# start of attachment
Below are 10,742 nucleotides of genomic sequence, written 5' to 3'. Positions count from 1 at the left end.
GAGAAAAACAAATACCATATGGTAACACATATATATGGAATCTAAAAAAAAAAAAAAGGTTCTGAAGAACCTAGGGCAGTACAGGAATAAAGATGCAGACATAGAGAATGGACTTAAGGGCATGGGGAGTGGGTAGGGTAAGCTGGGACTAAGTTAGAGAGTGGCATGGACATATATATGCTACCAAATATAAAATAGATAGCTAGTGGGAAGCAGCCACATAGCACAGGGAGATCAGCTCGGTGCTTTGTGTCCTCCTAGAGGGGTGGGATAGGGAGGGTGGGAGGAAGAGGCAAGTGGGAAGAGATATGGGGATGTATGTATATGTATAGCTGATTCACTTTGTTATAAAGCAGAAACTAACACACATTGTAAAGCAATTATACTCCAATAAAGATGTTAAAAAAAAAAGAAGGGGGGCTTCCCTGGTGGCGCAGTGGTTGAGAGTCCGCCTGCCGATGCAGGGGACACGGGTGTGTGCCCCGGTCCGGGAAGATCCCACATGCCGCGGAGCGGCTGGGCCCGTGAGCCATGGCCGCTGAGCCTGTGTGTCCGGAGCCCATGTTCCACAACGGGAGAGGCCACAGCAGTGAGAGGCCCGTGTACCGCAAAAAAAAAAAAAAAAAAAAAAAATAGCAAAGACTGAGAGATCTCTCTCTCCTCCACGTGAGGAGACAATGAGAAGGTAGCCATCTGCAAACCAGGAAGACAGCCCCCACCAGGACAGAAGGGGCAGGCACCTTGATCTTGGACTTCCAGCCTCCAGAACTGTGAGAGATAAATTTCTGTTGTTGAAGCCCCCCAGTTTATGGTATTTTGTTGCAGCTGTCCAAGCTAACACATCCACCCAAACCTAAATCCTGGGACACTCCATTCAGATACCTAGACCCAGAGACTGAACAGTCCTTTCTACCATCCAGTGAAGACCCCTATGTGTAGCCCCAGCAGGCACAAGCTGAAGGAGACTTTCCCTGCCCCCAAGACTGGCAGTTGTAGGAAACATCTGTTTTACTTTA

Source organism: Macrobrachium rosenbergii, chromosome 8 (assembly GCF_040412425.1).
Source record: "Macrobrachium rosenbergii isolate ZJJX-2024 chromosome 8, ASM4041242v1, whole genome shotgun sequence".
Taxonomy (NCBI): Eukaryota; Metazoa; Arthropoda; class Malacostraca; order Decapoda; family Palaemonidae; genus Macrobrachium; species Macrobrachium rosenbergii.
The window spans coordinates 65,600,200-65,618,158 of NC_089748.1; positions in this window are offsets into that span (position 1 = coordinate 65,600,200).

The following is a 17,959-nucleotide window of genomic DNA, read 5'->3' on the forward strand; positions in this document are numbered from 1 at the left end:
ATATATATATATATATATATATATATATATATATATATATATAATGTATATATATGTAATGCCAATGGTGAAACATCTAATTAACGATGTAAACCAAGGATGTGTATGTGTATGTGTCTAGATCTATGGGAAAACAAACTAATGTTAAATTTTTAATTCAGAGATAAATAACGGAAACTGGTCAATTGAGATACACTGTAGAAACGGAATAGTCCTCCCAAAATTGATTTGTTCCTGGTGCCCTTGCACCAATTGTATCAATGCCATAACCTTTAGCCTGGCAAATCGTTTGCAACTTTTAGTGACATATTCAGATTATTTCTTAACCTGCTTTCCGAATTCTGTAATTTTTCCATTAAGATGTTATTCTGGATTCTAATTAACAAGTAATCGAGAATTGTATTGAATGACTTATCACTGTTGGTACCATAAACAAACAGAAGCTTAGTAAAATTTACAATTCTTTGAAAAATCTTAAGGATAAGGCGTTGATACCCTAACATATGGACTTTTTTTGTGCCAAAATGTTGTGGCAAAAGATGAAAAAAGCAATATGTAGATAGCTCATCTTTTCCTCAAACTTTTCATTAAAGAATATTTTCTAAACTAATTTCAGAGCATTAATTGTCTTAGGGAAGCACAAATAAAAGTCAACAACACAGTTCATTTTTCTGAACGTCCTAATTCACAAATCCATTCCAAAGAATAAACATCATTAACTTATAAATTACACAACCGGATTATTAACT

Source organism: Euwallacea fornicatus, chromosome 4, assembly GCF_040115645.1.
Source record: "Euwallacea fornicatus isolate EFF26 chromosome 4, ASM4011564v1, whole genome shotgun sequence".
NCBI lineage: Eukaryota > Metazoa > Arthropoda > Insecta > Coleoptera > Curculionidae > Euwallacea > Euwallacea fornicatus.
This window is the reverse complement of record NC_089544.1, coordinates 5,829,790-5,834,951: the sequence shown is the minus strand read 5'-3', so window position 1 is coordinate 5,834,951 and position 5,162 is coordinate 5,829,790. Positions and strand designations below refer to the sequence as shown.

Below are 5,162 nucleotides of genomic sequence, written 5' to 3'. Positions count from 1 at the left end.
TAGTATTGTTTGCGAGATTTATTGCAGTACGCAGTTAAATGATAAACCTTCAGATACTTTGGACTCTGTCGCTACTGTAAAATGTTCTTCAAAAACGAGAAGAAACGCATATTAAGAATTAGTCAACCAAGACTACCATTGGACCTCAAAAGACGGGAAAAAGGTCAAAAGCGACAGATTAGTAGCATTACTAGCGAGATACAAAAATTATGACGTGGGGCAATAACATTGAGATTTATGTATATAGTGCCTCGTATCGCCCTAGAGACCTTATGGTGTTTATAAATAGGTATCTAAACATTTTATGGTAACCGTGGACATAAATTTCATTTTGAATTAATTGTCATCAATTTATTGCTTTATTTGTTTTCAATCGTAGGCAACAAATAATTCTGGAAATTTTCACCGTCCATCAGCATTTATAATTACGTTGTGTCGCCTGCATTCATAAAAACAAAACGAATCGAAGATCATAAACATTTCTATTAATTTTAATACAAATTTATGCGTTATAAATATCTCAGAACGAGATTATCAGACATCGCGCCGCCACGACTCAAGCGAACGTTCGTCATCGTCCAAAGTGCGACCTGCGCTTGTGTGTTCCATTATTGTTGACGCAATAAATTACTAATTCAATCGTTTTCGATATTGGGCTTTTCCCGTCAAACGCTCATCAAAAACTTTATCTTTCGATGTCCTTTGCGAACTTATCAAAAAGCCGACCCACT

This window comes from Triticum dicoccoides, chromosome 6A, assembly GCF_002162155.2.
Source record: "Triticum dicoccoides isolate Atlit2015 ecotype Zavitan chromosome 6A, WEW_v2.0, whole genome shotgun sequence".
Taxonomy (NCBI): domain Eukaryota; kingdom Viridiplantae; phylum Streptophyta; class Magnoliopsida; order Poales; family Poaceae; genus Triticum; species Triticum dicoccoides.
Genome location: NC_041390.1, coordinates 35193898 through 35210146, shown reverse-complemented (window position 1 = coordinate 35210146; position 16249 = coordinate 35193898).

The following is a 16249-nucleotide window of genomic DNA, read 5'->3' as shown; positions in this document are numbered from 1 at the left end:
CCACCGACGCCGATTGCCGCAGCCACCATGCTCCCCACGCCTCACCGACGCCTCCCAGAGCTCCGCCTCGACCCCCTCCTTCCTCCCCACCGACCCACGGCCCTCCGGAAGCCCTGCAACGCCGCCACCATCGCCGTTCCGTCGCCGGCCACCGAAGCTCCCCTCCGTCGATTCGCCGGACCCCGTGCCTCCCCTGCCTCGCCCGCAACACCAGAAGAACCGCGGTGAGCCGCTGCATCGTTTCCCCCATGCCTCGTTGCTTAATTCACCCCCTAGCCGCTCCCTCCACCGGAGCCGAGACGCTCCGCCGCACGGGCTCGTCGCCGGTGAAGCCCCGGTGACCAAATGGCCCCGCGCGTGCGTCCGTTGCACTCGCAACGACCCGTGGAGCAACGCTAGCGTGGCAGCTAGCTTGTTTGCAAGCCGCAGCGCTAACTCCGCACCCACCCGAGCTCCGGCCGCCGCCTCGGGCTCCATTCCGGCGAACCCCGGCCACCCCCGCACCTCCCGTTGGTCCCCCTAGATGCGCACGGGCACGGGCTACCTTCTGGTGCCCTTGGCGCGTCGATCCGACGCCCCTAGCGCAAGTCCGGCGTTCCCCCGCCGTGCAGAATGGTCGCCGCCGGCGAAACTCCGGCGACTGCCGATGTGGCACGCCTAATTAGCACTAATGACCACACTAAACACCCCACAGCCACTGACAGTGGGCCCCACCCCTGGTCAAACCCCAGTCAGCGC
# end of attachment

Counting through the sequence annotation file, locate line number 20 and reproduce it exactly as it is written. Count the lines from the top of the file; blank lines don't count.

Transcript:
CCACCGACGCCGATTGCCGCAGCCACCATGCTCCCCACGCCTCACCGACGCCTCCCAGAGCTCCGCCTCGACCCCCTCCTTCCTCCCCACCGACCCACGGCCCTCCGGAAGCCCTGCAACGCCGCCACCATCGCCGTTCCGTCGCCGGCCACCGAAGCTCCCCTCCGTCGATTCGCCGGACCCCGTGCCTCCCCTGCCTCGCCCGCAACACCAGAAGAACCGCGGTGAGCCGCTGCATCGTTTCCCCCATGCCTCGTTGCTTAATTCACCCCCTAGCCGCTCCCTCCACCGGAGCCGAGACGCTCCGCCGCACGGGCTCGTCGCCGGTGAAGCCCCGGTGACCAAATGGCCCCGCGCGTGCGTCCGTTGCACTCGCAACGACCCGTGGAGCAACGCTAGCGTGGCAGCTAGCTTGTTTGCAAGCCGCAGCGCTAACTCCGCACCCACCCGAGCTCCGGCCGCCGCCTCGGGCTCCATTCCGGCGAACCCCGGCCACCCCCGCACCTCCCGTTGGTCCCCCTAGATGCGCACGGGCACGGGCTACCTTCTGGTGCCCTTGGCGCGTCGATCCGACGCCCCTAGCGCAAGTCCGGCGTTCCCCCGCCGTGCAGAATGGTCGCCGCCGGCGAAACTCCGGCGACTGCCGATGTGGCACGCCTAATTAGCACTAATGACCACACTAAACACCCCACAGCCACTGACAGTGGGCCCCACCCCTGGTCAAACCCCAGTCAGCGC